The 2000 murder of internet journalist Georgy Gongadze continued to dog Ukrainian President Leonid Kuchma, who was fighting for political survival in 2003. Gongadze, editor of Ukrainska Pravda, an online publication that often reports on government corruption, disappeared on September 16, 2000. A headless corpse believed to be Gongadze’s was found shortly after his disappearance, but the remains were not definitively identified until March 2003.
In 2000, secret tapes were released implicating Kuchma and other high-level government officials in the journalist’s disappearance. The tapes, allegedly recorded by a former Kuchma bodyguard, launched the “Kuchmagate” scandal, which became a rallying point for domestic opposition and international criticism. Demonstrators continue to mark the anniversary of Gongadze’s disappearance with mass protests calling for the president’s resignation, and Western governments, international organizations, and human rights and press freedom groups regularly chastise Ukraine for its lack of progress in investigating the murder.
In May, a former prosecutor was convicted of obstructing justice, forging documents, and planting false evidence at the scene of the crime, but he was immediately amnestied on a technicality. In August, Igor Goncharov, a suspect in the case, died in police custody, and his body was cremated before an autopsy could be conducted. A former police officer, Goncharov headed a criminal gang accused of several murders and kidnappings. Shortly after his death, a Kyiv-based press freedom organization released a letter that Goncharov had written prior to his death accusing senior government officials of ordering Gongadze’s murder.
Prosecutors originally dismissed Goncharov’s allegations but in September declared some details of his letter true, paving the way for the investigation’s first major breakthrough in late October–the arrest of former police officer Oleksander Pukach. Pukach, who had overseen the initial police investigation into Gongadze’s death, had been identified in Goncharov’s letter as a suspect.
Goncharov’s allegations also buoyed Kuchma’s opponents in Parliament. Opposition parliamentarian Grigory Omelchenko, who heads the parliamentary commission investigating Gongadze’s death, has called on a Kyiv court to launch a criminal case against Kuchma and other officials in connection with Gongadze’s murder, adding that there was sufficient evidence to consider them accomplices. Instead, the Supreme Court issued a ruling in December granting Kuchma immunity from crimes committed while in office, the Deutsche Presse Agentur news agency reported.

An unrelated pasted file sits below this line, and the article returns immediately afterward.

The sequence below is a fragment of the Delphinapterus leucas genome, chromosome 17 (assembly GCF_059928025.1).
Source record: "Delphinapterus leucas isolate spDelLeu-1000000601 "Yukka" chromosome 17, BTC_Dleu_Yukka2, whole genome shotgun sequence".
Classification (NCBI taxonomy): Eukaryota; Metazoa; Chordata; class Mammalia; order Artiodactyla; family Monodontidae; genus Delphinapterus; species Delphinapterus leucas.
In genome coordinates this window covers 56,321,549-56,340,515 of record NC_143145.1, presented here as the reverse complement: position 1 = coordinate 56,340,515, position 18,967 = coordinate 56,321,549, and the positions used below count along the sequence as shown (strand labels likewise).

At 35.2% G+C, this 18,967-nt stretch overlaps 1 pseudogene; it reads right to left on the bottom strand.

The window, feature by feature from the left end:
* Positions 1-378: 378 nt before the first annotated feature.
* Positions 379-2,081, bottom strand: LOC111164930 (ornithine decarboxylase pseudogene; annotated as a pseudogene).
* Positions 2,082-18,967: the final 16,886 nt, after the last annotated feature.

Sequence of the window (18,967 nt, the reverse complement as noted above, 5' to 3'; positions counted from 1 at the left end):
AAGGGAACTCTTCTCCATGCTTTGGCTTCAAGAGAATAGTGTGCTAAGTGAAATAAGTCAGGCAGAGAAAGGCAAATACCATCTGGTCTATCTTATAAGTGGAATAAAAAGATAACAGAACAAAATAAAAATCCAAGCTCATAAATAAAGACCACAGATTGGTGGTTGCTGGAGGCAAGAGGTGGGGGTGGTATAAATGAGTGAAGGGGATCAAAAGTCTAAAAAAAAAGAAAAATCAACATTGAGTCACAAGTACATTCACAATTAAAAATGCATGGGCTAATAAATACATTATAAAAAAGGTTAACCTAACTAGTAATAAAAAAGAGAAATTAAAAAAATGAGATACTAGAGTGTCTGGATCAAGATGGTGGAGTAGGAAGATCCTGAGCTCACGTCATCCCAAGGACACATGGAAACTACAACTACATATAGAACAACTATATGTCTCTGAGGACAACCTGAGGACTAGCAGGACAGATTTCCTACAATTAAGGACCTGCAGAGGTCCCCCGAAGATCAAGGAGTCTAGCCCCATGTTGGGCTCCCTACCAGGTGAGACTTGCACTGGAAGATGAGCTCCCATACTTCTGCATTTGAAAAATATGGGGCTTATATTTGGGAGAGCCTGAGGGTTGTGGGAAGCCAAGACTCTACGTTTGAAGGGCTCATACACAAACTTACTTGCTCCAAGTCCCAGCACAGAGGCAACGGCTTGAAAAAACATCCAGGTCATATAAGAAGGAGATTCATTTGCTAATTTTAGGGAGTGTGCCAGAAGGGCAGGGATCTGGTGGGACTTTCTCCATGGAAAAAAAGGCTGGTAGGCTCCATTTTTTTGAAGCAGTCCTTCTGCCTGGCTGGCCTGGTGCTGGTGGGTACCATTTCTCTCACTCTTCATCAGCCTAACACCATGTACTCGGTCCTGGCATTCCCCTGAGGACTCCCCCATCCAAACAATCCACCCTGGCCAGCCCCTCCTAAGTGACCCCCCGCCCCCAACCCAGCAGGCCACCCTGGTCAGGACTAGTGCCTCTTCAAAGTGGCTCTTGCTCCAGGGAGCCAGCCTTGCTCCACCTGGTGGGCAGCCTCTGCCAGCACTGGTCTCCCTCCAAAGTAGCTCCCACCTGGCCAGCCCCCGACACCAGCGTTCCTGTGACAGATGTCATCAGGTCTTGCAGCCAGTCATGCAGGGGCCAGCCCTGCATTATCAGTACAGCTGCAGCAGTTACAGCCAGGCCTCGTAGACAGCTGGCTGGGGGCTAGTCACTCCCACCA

Many of the officials implicated in Gongadze’s murder are currently immune from prosecution. The constitution bars the president from seeking a third term in office, but in December, the Constitutional Court ruled that Kuchma could seek another term. The court decided that Kuchma’s first term, which began in 1994, did not count because it preceded the country’s first post-Soviet constitution, which was adopted in 1996.
In 2003, a few legislative changes appeared to have strengthened the country’s media. Amendments to the Law on Television and Radio passed in May lifted limits on advertising revenues, a change welcomed in the broadcast community. And in April, Kuchma signed a law banning censorship. The law makes it a crime to “deliberately intervene in the professional work of journalists,” while limiting financial awards granted in defamation cases. The law also prohibits state and local government agencies from filing defamation lawsuits
While the law is a huge step in theory, media advocates have only cautious praise for the legislation because it has had little effect on government authorities, including their practice of issuing temniki, or secret memos used to influence reporting. The memos instruct journalists how to report on politically sensitive issues, such as ongoing scandals, demonstrations, and corruption. Media outlets that do not comply with the instructions are targeted with tax audits, lawsuits, license withdrawals, and other forms of harassment.
Because the majority of Ukrainians get their news from television, controlling the broadcast media is particularly important to the government. Kuchma and his supporters dominate the airwaves through their control of influential national channels. In March, an opposition member of Parliament asked the government Antimonopoly Committee to investigate violations of the Television Ownership Law, which prohibits anyone from owning more than two television channels. Kuchma’s son-in-law was among those under scrutiny, but the committee ruled in May that it could neither confirm nor disprove the existence of monopolies.
With a growing number of Ukrainians gaining access to the Internet, online publications are becoming more influential and are therefore more likely to be monitored by authorities. In July, the government put Ukraine’s Internet domain under the control of the security service. In January, the prosecutor general tightened accreditation rules for journalists to gain access to government press conferences and other government events by requiring media executives to submit detailed applications on behalf of journalists. These new guidelines make it difficult for freelance and online journalists to work.
The ongoing attacks and harassment of the Ukrainian press has led to a growing sense of solidarity within the media community. Some advocates say that journalists’ ability to rally widespread support has restrained officials who might otherwise have cracked down even harder on the press.